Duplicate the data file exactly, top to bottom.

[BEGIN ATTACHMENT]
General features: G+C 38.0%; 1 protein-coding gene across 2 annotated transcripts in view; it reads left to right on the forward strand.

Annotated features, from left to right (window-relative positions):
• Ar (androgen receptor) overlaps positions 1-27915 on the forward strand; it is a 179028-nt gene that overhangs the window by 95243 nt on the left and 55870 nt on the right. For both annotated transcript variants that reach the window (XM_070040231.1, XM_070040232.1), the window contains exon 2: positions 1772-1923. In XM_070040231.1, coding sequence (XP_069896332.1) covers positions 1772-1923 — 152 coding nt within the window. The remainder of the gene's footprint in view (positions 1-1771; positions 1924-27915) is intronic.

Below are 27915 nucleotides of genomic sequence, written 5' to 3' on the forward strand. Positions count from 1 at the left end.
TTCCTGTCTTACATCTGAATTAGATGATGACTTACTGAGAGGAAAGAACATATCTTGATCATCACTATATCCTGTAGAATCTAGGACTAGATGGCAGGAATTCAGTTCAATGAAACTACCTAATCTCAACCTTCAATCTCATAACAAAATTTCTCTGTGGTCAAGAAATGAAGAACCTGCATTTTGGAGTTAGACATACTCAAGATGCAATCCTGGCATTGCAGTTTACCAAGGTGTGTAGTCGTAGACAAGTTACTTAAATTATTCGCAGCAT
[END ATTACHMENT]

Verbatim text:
General features: G+C 38.0%; 1 protein-coding gene across 2 annotated transcripts in view; it reads left to right on the forward strand.

Annotated features, from left to right (window-relative positions):
• Ar (androgen receptor) overlaps positions 1-27915 on the forward strand; it is a 179028-nt gene that overhangs the window by 95243 nt on the left and 55870 nt on the right. For both annotated transcript variants that reach the window (XM_070040231.1, XM_070040232.1), the window contains exon 2: positions 1772-1923. In XM_070040231.1, coding sequence (XP_069896332.1) covers positions 1772-1923 — 152 coding nt within the window. The remainder of the gene's footprint in view (positions 1-1771; positions 1924-27915) is intronic.

Below are 27915 nucleotides of genomic sequence, written 5' to 3' on the forward strand. Positions count from 1 at the left end.
TTCCTGTCTTACATCTGAATTAGATGATGACTTACTGAGAGGAAAGAACATATCTTGATCATCACTATATCCTGTAGAATCTAGGACTAGATGGCAGGAATTCAGTTCAATGAAACTACCTAATCTCAACCTTCAATCTCATAACAAAATTTCTCTGTGGTCAAGAAATGAAGAACCTGCATTTTGGAGTTAGACATACTCAAGATGCAATCCTGGCATTGCAGTTTACCAAGGTGTGTAGTCGTAGACAAGTTACTTAAATTATTCGCAGCAT